Mike Conley and the Memphis Grizzlies sent the Spurs to their second consecutive defeat, winning in Memphis, 92-90. Conley hit the game-winning shot with six-tenths of a second left on the clock, but was also held without a steal for the first time in 64 games. "I'm out of the game," Conley said after the win. "I've been taking things my whole life, but I'm done. I've got a wife now, and I think a more stable life is what we need." Despite these comments, Conley was, admittedly, "intrigued" by a plan that Marc Gasol was putting together for "one last big score," but at press time had still refused to commit to any more steals in a potential first-round matchup with the Denver Nuggets.
In case you were out drunkenly explaining that Joel Schumacher was never a good enough director to "lose it Rob Reiner style," here's what you missed in sports on Tuesday.
The Los Angeles Lakers were again bested by the Oklahoma City Thunder, 122-105. The Thunder played solid fundamental basketball, limiting themselves to only two turnovers on the night while shooting over 90 percent from the free throw line. "We give the fans what they want here in Oklahoma City," said Kevin Durant after the game, before spending the rest of his night handing out small bags of baby carrots to kids asking for his autograph.
On Wednesday, I covered 15 players with compelling backstories who've been invited to spring training with American League clubs. Per that article: "These are the NRIs, the non-roster invitees promised almost nothing — not a job, not a major league deal, nothing more than a chance to come to camp, overcome often astronomical odds, and somehow make the Opening Day roster."
I was just wondering the other day how Miami Marlins fans were taking the Great American Baseball Fire-Sale of 2012. Maybe they were all like, "It's cool. You have to game the system any way you can. We paid our tax money so that we could have a nice place to sit in the sun during the mild, Miami summer. Having a competitive baseball team never really entered the equation. We're just there to work on our tans and think about the wonderful Dubstep we'll hear that night in South Beach watering holes."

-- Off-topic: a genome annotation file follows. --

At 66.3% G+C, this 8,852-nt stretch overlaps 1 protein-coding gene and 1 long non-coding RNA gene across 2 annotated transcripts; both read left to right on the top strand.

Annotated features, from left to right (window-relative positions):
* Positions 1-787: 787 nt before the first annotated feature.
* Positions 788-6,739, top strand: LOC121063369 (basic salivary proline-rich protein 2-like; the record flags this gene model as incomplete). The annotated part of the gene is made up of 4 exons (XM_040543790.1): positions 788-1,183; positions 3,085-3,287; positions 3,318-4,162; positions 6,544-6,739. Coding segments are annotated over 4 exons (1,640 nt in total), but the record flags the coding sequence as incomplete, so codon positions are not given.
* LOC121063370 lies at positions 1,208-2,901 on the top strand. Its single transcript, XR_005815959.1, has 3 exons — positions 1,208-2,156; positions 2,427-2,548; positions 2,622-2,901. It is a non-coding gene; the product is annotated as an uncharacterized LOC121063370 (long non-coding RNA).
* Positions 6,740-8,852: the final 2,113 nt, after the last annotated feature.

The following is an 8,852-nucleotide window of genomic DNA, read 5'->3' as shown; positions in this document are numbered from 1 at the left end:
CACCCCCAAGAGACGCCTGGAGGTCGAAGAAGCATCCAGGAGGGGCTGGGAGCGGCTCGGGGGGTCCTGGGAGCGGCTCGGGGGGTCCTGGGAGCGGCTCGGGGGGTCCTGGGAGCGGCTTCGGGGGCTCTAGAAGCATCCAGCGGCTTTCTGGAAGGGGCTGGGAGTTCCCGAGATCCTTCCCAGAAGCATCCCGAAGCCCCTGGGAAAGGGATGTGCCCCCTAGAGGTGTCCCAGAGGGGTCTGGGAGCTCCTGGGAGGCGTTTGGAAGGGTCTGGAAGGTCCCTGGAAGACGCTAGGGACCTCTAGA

The Toronto Blue Jays and Miami Marlins pulled off a 12-player trade, one that's being hailed as a gigantic upgrade for the Jays and the latest fire sale for a Marlins team with a long history of them. All of which overlooks one critical takeaway from this blockbuster for the ages: Jeffrey Loria is a genius.
In dealing Jose Reyes, Josh Johnson, Mark Buehrle, Emilio Bonifacio, John Buck, and $4 million to the Jays for Jake Marisnick, Justin Nicolino, Anthony DeSclafani, Yunel Escobar, Henderson Alvarez, Adeiny Hechavarria, and Jeff Mathis, the Marlins shed nearly $160 million in payroll. They're now committed to only eight players for next season — Ricky Nolasco, Greg Dobbs, Mathis, and Escobar, major league contracts for recently arrived prospects Jacob Turner, Zack Cox, and Hechavarria, and $4 million for Heath Bell to play in Arizona. For 2014, they owe money to only two players, Mathis and Bell.
In case you were out living a life of leisure, here's what you missed in sports on Tuesday.
Ozzie Guillen was fired as manager of the Miami Marlins, and team officials say his positive remarks about Fidel Castro played a contributing role. As he retreated from Miami into the remote Everglades of central Florida with only a small loyal band of 19 followers (including his brother Raul Guillen and Hanley "Che" Ramirez), Guillen vowed that his fight to dominate the Florida sports scene had only just begun. He was given a hero's greeting by the Everglade peasants, and immediately set up a pirate radio station to broadcast his message into the homes of the people.